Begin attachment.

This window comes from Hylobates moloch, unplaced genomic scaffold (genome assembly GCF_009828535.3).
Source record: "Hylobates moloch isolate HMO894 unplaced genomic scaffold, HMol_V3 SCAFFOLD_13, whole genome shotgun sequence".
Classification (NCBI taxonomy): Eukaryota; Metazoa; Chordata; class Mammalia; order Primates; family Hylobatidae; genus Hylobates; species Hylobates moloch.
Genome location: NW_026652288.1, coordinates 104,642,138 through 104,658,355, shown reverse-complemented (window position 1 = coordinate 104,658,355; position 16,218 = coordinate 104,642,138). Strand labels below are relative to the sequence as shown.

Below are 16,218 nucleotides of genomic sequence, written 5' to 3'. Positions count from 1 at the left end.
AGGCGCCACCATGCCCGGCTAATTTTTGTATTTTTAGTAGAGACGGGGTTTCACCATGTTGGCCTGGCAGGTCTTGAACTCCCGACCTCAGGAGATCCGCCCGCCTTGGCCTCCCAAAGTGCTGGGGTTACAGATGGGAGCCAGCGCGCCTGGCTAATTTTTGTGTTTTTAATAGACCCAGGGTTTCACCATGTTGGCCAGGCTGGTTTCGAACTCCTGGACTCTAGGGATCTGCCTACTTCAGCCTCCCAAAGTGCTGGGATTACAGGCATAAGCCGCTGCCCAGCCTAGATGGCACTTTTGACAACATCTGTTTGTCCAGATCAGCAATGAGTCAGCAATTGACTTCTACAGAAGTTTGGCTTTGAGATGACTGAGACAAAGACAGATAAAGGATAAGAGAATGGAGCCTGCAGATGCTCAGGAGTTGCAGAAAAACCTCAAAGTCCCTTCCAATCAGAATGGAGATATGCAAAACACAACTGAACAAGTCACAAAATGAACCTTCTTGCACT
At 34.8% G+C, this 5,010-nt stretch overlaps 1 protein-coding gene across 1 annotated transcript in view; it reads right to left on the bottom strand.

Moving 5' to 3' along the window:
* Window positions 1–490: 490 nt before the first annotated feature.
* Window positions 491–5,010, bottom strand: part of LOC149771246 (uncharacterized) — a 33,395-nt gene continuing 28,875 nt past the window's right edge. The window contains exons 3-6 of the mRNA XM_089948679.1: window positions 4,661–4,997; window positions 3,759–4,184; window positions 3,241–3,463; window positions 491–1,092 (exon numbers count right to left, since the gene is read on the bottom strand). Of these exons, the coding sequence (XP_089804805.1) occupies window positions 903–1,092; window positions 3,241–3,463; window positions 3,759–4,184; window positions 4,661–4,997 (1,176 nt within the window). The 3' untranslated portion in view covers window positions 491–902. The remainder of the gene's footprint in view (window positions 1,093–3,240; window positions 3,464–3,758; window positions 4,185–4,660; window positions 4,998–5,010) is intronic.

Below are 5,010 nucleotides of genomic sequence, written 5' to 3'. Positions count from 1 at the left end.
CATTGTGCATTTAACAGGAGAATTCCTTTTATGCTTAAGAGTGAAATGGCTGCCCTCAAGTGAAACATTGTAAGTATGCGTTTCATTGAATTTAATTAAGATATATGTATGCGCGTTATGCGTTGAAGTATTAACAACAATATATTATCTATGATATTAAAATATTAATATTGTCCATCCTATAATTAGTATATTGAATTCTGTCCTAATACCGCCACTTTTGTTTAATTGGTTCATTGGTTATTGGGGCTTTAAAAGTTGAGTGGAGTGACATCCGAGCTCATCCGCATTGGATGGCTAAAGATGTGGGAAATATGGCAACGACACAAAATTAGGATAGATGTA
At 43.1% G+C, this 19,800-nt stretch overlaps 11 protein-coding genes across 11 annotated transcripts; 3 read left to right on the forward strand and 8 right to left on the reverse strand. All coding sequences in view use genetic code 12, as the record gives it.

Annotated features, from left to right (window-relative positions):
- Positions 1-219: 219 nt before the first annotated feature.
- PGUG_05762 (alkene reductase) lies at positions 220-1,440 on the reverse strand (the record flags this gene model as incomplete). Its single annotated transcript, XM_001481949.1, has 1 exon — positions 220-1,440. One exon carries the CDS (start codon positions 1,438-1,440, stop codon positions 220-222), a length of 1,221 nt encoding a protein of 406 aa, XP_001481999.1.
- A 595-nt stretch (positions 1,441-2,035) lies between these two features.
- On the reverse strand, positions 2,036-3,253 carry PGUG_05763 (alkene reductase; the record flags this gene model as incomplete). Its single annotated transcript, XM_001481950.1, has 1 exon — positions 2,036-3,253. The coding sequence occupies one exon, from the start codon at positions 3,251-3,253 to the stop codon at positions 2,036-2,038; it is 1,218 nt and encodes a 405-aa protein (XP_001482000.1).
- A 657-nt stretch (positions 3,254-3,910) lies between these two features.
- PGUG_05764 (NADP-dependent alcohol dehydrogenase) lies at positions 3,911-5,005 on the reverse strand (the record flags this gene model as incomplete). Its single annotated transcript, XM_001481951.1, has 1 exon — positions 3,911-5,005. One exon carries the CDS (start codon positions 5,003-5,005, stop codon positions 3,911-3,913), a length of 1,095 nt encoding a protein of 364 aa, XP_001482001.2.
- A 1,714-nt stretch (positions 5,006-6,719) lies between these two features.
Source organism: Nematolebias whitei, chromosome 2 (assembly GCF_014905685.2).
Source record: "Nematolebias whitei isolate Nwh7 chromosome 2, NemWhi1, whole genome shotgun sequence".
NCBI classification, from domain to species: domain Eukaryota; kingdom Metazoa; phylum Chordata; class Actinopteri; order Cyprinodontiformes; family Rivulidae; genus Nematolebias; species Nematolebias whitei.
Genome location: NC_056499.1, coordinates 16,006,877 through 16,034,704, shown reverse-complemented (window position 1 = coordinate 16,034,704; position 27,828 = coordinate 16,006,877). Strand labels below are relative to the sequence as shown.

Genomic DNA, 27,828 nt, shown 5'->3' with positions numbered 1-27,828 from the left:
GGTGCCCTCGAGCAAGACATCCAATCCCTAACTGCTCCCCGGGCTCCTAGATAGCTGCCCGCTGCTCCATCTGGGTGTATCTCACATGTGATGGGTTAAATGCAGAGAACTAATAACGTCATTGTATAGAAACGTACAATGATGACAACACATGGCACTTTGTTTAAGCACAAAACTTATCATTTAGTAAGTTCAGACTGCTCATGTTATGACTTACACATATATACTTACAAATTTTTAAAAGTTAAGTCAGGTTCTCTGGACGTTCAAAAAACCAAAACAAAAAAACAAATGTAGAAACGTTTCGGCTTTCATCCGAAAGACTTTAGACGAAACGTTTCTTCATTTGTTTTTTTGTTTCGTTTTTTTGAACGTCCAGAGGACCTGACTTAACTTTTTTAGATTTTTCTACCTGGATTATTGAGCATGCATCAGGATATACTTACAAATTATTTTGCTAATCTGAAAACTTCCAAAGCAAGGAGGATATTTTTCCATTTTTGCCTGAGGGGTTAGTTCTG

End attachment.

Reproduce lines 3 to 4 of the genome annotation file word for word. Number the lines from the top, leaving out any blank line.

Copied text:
Classification (NCBI taxonomy): Eukaryota; Metazoa; Chordata; class Mammalia; order Primates; family Hylobatidae; genus Hylobates; species Hylobates moloch.
Genome location: NW_026652288.1, coordinates 104,642,138 through 104,658,355, shown reverse-complemented (window position 1 = coordinate 104,658,355; position 16,218 = coordinate 104,642,138). Strand labels below are relative to the sequence as shown.